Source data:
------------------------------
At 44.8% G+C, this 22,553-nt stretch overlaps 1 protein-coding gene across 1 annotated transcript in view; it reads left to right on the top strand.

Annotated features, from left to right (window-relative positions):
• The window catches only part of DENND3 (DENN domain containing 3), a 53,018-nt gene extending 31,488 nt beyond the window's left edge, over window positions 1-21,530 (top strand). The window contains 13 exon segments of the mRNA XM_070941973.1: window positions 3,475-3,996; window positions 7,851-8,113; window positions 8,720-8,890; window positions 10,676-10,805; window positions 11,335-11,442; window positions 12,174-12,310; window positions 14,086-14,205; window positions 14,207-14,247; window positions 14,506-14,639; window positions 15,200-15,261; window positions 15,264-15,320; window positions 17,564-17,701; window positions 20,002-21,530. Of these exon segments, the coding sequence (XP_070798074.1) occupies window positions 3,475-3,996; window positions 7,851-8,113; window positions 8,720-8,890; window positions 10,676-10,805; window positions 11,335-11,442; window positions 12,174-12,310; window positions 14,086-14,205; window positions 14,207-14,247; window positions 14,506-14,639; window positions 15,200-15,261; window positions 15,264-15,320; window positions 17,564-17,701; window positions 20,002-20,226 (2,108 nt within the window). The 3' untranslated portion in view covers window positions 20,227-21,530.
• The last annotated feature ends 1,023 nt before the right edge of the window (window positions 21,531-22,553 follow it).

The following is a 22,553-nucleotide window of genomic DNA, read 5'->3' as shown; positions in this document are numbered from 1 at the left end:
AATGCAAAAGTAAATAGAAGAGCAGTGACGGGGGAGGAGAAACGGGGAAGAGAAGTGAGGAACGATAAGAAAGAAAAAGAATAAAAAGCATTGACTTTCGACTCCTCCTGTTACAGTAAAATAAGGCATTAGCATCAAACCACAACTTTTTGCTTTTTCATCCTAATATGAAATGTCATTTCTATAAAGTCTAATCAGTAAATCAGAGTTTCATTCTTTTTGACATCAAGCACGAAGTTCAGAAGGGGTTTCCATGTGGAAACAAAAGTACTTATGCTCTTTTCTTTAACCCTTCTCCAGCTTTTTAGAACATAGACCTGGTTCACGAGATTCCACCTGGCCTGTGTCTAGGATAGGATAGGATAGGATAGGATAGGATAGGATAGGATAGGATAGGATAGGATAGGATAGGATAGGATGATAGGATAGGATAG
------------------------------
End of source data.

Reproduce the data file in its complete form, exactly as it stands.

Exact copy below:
At 44.8% G+C, this 22,553-nt stretch overlaps 1 protein-coding gene across 1 annotated transcript in view; it reads left to right on the top strand.

Annotated features, from left to right (window-relative positions):
• The window catches only part of DENND3 (DENN domain containing 3), a 53,018-nt gene extending 31,488 nt beyond the window's left edge, over window positions 1-21,530 (top strand). The window contains 13 exon segments of the mRNA XM_070941973.1: window positions 3,475-3,996; window positions 7,851-8,113; window positions 8,720-8,890; window positions 10,676-10,805; window positions 11,335-11,442; window positions 12,174-12,310; window positions 14,086-14,205; window positions 14,207-14,247; window positions 14,506-14,639; window positions 15,200-15,261; window positions 15,264-15,320; window positions 17,564-17,701; window positions 20,002-21,530. Of these exon segments, the coding sequence (XP_070798074.1) occupies window positions 3,475-3,996; window positions 7,851-8,113; window positions 8,720-8,890; window positions 10,676-10,805; window positions 11,335-11,442; window positions 12,174-12,310; window positions 14,086-14,205; window positions 14,207-14,247; window positions 14,506-14,639; window positions 15,200-15,261; window positions 15,264-15,320; window positions 17,564-17,701; window positions 20,002-20,226 (2,108 nt within the window). The 3' untranslated portion in view covers window positions 20,227-21,530.
• The last annotated feature ends 1,023 nt before the right edge of the window (window positions 21,531-22,553 follow it).

The following is a 22,553-nucleotide window of genomic DNA, read 5'->3' as shown; positions in this document are numbered from 1 at the left end:
AATGCAAAAGTAAATAGAAGAGCAGTGACGGGGGAGGAGAAACGGGGAAGAGAAGTGAGGAACGATAAGAAAGAAAAAGAATAAAAAGCATTGACTTTCGACTCCTCCTGTTACAGTAAAATAAGGCATTAGCATCAAACCACAACTTTTTGCTTTTTCATCCTAATATGAAATGTCATTTCTATAAAGTCTAATCAGTAAATCAGAGTTTCATTCTTTTTGACATCAAGCACGAAGTTCAGAAGGGGTTTCCATGTGGAAACAAAAGTACTTATGCTCTTTTCTTTAACCCTTCTCCAGCTTTTTAGAACATAGACCTGGTTCACGAGATTCCACCTGGCCTGTGTCTAGGATAGGATAGGATAGGATAGGATAGGATAGGATAGGATAGGATAGGATAGGATAGGATAGGATAGGATGATAGGATAGGATAG